What is afternoon tea? It was introduced in Britain in the 1840s, a light repast to take one from the late brunch-type morning meal to dinner which was usually served around 8pm. Bite-size tidbits, savoury and sweet, were served with a cup of tea to tide one over, and it became a social ritual bringing engraved invitations to "take tea" and tea gowns as a whole new addition to a lady's wardrobe. Ah, to have a portion of my wardrobe dedicated to just gowns in which to drink tea!
As I began my research for this blog post, I reacquainted myself with the various tea terms - high tea, low tea, afternoon tea, cream tea, and champagne tea. My idea of afternoon tea consists of this menu, thank you to Afternoon Tea for putting it so succinctly:
Traditional Afternoon Tea Menu
A selection of freshly prepared finger sandwiches
Warm scones with clotted cream and preserves
A variety of home made cakes and pastries
Your choice from a range of teas
In case you're curious, a high tea is a more substantial meal enjoyed by the lower and middle classes after a long day at work - meat pies, shepherd's pie, and something no doubt slathered in custard are on that menu. It is served at a high (dining) table. A low tea is afternoon tea, described thusly because it is served on a low table. A cream tea is usually just a scone and pot of tea, whereas a champagne tea is the full afternoon tea experience along with a glass of something sparkling.
The best tea I have been fortunate to enjoy was at the Fairmont Empress Hotel in Victoria, British Columbia where Vic and I travelled as a post-deployment mini-break last September. The venue was beautiful, the service impeccable, and the tea delicious. On the bottom tier is an egg mayonnaise sandwich on a roll, a ham and cream cheese spiral, a rectangle of smoked salmon, and tiny shrimp in a phyllo cup. The second tier held the famous Empress scones with clotted cream and jam and the top tier held a variety of tiny decadent sweet morsels - those are shortbread at the very front, and going clockwise, a chocolate mousse and ganache confection, strawberries in a meringue nest, tiny carrot cake loaves, and in the very center, a pistachio mousse entremet that was amazing.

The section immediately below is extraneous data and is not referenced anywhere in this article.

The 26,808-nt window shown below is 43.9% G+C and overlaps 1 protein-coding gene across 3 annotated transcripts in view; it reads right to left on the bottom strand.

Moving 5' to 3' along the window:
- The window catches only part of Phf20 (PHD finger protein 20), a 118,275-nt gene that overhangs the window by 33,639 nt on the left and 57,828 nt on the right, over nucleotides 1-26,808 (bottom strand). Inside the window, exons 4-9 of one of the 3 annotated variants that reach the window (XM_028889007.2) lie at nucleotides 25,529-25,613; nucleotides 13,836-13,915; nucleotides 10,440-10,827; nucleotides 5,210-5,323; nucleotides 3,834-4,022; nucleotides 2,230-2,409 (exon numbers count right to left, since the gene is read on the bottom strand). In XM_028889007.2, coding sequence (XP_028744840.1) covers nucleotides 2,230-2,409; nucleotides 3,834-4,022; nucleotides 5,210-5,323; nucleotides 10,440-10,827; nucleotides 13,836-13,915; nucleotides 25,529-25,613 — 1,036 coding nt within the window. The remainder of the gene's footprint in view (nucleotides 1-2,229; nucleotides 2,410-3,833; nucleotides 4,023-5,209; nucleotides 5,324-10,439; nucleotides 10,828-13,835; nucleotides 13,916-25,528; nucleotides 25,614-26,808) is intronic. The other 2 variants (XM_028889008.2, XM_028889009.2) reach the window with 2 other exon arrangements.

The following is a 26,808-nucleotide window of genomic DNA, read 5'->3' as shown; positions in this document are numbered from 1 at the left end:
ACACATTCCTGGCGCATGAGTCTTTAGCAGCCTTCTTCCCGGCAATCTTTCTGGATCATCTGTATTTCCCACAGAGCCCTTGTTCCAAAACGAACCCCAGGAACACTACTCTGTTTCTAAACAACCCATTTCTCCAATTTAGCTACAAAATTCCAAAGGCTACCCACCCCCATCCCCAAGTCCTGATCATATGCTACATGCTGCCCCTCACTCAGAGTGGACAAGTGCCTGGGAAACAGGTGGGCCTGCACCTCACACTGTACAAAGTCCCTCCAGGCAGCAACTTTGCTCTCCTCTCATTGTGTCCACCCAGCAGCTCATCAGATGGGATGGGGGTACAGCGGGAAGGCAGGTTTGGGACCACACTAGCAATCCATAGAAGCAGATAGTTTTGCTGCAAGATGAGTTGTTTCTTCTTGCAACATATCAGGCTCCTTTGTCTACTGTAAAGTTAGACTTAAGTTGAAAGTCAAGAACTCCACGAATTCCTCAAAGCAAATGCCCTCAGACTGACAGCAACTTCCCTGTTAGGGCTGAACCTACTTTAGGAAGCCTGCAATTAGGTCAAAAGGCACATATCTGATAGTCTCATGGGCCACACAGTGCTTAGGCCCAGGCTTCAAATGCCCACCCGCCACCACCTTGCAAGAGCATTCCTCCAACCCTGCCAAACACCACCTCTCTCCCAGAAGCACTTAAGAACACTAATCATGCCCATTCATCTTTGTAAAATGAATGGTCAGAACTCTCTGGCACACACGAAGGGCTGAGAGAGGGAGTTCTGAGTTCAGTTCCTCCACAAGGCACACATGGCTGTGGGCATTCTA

Since we arrived in Virginia, we have been making the rounds of the various tea rooms in an effort to rediscover what we found at the Empress. If you've been reading my posts, you'll know that we've been a little disappointed so far. A couple have come close, but they miss the mark in one area or another. No jam or cream with the scones is the biggest complaint, or for the one tea room that managed to tick that box, the third tier held clunky sweet items that just weren't genteel enough for a real tea. Savoury selections have also been hit and miss.
Never mind, we have yet, thank goodness, to find anything that was truly inedible and we have enjoyed each outing for the simple reason that it's a rare opportunity for us to spend a quiet time together taking tea.
We will continue our search and hope you'll enjoy the tour.
If you want to see some truly magnificent afternoon teas, check out this article in The Telegraph, London's 10 Best Afternoon Teas. Be prepared for sticker shock, and that's before you've done any currency conversion! It is, however, on my Bucket List to enjoy tea at one of these places one day.